In a previous blog we talked about how Impact Bias and Focalism and lead to some really bad decisions. In a nutshell, the problem is we so focus on our personal needs when it come to business decisions — like what budgeting system to buy – that our perceptions get distorted. Like a fun house mirror.
The question remains, so what can we do about it?
- Recognize your own, very human, susceptibility to Impact Bias and Focalism.
- Form a cross functional team (not just Finance and IT) to address the problem or issue.
- Survey your end users. Don’t rely on conventional wisdom; get the facts through a survey.
- Get a senior executive to sponsor your project.
Let’s take a look at each of those recommendations in a little more depth.
Recognize your own, very human, susceptibility to Impact Bias and Focalism. We covered this in our prior blog, which you can refer to. But the idea is to avoid focusing just on what matters to you, or what toy believe will be a game changer.
Form a cross functional team (not just Finance and IT) to address the problem or issue. I know what you’re thinking, “I don’t have time for this. I just want to make a decision and move on.” But that’s a mistake. You wind up making a decision in an echo chamber, and often that decision winds up getting undermined by your user community and stakeholders who were ignored in the process. And believe it or not, an effective cross functional team winds up producing not only better decisions, but better decisions faster.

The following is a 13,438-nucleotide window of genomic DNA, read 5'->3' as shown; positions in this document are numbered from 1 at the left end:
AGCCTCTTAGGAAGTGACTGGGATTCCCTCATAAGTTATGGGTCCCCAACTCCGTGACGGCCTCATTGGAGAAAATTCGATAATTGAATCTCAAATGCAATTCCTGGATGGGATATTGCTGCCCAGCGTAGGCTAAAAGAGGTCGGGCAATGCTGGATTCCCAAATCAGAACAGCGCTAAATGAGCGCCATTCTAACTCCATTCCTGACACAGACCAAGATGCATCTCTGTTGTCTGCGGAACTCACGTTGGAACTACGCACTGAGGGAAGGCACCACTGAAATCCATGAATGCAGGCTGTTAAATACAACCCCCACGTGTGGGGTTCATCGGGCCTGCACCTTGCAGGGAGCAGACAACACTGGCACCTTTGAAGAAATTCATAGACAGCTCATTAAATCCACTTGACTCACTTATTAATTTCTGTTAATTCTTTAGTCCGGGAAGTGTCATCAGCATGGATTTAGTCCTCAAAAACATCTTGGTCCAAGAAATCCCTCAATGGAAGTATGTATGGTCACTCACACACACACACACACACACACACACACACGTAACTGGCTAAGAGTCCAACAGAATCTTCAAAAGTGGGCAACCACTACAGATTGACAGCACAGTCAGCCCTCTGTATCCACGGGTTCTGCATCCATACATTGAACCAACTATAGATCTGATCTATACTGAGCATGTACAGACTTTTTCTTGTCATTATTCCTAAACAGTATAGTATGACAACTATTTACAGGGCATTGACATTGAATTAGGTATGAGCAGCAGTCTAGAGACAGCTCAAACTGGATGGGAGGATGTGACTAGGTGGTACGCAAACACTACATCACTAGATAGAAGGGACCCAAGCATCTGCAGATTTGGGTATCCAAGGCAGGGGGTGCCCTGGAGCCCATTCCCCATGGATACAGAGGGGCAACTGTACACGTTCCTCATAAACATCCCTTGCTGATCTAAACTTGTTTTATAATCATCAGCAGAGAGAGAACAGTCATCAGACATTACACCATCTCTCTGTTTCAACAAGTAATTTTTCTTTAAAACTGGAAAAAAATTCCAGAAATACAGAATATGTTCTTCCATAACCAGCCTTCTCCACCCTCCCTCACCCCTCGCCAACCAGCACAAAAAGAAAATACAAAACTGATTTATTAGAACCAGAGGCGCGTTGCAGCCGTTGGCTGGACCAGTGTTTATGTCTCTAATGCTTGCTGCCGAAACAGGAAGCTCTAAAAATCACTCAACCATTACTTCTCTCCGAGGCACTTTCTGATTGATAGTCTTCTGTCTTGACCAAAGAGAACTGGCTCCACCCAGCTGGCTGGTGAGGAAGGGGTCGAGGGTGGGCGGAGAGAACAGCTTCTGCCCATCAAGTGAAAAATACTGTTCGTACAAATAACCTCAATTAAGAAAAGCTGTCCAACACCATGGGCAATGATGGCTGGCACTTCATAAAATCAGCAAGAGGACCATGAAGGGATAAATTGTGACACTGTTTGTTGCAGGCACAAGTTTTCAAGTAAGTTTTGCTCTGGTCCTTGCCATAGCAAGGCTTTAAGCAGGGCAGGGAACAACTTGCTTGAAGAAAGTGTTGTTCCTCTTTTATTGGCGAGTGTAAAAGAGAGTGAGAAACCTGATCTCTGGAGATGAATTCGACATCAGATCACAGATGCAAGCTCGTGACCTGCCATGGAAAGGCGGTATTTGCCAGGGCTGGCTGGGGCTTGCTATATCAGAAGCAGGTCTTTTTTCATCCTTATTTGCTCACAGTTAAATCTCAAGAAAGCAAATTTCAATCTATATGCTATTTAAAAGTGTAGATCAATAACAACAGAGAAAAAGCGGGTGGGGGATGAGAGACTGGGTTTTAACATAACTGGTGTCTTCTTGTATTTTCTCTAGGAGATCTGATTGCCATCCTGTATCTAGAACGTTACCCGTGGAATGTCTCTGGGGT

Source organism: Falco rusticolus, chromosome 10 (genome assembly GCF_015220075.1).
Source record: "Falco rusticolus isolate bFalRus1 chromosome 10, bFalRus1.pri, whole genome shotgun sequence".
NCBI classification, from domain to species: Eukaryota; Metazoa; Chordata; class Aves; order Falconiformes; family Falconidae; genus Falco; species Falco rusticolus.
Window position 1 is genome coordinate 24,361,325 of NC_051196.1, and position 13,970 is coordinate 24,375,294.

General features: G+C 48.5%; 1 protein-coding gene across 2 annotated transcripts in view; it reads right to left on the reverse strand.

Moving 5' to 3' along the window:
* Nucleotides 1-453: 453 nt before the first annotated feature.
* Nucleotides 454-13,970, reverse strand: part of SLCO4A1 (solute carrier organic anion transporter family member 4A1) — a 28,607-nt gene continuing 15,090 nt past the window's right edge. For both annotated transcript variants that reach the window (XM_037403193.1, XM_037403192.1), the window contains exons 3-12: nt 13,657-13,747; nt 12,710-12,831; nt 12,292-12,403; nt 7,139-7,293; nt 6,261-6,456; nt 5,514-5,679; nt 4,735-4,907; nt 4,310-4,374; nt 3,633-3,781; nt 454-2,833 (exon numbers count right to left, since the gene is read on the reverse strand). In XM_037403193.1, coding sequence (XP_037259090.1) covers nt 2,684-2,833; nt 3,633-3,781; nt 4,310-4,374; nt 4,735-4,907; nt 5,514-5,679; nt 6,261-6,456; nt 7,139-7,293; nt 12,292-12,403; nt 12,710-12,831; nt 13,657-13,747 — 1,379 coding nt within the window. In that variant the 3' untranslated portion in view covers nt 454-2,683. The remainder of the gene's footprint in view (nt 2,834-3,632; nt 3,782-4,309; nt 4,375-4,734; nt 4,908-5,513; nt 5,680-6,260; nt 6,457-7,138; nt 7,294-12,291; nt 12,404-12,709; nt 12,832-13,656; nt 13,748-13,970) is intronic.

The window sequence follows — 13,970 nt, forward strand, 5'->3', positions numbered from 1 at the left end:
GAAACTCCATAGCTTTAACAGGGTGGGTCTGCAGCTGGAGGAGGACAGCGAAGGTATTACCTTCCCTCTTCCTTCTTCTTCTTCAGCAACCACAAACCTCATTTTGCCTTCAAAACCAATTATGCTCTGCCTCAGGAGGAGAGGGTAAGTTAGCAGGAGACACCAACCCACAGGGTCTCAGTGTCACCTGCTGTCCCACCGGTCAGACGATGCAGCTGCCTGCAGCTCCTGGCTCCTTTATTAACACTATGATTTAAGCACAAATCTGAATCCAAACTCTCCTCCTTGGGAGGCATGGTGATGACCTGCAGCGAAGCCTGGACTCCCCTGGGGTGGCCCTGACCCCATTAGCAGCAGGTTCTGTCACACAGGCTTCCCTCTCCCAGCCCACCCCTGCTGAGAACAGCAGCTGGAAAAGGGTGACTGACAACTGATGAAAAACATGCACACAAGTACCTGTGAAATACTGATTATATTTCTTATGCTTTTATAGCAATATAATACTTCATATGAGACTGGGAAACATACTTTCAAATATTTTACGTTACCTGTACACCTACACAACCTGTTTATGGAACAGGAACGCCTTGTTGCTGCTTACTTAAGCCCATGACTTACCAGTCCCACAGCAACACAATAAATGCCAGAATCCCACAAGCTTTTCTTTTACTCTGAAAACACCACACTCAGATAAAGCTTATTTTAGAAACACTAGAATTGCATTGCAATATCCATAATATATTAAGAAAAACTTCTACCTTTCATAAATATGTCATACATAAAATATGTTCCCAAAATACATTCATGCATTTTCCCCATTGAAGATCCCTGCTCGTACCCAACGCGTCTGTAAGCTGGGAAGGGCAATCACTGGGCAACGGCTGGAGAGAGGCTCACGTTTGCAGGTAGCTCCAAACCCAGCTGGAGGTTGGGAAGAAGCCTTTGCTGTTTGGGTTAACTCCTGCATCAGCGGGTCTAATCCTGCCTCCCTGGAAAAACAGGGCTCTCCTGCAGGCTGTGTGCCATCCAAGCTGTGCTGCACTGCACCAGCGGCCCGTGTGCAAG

Survey your end users. Don’t rely on conventional wisdom; get the facts through a survey. We assume a lot about our end users. We think we know them because we work with them every day, and we wind up relying conventional wisdom. But whether you’re surprised or not by the outcome of the survey, you want data. And your end users appreciate you’re reaching out to them, and will be much more likely to buy into your ultimate decision (especially if it winds up addressing what you uncovered in the survey).
Get a senior executive to sponsor your project. Look, this is always good advice. It can really save you from making decisions in a vacuum. More importantly, senior executives have a broader view, a larger perspective, and can help you understand where your efforts or recommendations fit into the larger scheme of things. And it never hurts to have a senior executive in your corner right from the start.
There are probably a few other recommendations that could be helpful, but this will get you started. And simply being aware of a potential blind spot is more than half the battle. If you have any advice to contribute to avoid the twin traps of Impact Bias and Focalism, please contribute your comments.